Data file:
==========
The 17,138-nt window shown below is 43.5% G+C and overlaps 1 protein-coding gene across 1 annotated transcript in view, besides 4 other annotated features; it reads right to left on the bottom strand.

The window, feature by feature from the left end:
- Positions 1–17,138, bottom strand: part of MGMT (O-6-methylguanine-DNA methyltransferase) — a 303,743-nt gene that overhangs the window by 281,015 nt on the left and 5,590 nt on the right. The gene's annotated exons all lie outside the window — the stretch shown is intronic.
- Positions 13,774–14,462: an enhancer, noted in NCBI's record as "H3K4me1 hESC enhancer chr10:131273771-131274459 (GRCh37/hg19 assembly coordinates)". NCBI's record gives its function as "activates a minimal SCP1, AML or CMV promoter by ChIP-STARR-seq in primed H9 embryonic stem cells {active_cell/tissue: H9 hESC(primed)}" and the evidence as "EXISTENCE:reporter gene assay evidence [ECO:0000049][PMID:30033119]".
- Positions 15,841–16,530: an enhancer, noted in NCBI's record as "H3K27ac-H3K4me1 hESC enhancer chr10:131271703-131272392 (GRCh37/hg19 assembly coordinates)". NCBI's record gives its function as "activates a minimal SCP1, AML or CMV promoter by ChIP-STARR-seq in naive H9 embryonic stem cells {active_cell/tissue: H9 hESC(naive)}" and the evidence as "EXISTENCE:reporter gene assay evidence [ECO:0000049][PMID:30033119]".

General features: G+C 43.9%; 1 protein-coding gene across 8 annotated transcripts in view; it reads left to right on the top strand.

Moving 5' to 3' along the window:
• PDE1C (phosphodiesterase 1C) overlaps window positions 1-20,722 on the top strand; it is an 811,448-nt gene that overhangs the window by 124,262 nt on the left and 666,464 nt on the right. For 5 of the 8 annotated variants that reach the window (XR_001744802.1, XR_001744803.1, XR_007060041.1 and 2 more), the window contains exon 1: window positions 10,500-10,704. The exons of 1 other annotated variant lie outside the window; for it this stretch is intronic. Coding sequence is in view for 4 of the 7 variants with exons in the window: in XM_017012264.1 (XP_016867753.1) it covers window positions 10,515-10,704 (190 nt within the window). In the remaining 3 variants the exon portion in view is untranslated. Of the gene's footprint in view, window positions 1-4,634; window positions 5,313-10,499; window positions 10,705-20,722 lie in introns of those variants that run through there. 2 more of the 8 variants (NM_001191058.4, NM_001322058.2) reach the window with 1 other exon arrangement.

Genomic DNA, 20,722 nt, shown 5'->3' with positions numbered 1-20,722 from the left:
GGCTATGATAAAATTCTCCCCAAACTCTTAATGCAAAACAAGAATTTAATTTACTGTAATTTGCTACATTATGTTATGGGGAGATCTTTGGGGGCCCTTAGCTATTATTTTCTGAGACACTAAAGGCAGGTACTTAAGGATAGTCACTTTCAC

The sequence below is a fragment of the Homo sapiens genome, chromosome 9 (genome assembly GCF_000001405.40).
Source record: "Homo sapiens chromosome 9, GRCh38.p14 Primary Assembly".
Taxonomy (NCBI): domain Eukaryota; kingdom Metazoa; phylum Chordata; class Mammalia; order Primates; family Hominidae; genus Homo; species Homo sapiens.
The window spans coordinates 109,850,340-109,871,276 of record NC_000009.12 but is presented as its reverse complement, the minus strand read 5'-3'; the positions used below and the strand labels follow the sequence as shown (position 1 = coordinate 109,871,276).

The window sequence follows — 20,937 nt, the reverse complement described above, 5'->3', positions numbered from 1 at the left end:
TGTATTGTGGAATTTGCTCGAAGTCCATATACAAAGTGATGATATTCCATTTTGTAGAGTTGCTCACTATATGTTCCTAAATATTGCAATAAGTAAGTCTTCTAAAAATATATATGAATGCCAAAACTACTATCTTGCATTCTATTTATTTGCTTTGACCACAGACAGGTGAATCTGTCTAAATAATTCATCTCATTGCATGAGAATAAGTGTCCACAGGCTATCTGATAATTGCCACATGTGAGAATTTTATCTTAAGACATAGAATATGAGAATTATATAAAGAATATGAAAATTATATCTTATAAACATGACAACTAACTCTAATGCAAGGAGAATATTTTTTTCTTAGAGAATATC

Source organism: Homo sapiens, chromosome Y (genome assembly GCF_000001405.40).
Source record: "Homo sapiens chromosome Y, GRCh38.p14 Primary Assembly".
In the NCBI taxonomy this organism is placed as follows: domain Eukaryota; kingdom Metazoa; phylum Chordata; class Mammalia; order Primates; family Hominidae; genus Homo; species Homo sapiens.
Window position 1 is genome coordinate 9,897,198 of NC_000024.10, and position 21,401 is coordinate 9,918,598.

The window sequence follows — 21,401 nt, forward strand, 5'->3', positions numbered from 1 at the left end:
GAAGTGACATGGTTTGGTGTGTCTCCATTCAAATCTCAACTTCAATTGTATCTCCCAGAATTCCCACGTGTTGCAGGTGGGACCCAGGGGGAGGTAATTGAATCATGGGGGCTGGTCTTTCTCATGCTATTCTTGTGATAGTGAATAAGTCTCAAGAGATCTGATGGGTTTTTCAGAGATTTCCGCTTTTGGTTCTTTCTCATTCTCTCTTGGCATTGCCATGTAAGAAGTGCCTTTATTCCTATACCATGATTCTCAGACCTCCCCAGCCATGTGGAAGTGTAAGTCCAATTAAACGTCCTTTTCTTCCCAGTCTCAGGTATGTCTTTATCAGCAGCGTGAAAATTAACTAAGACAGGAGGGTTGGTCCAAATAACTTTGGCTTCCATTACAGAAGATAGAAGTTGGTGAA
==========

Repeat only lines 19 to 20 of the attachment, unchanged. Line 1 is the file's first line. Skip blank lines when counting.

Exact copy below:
In the NCBI taxonomy this organism is placed as follows: domain Eukaryota; kingdom Metazoa; phylum Chordata; class Mammalia; order Primates; family Hominidae; genus Homo; species Homo sapiens.
Window position 1 is genome coordinate 9,897,198 of NC_000024.10, and position 21,401 is coordinate 9,918,598.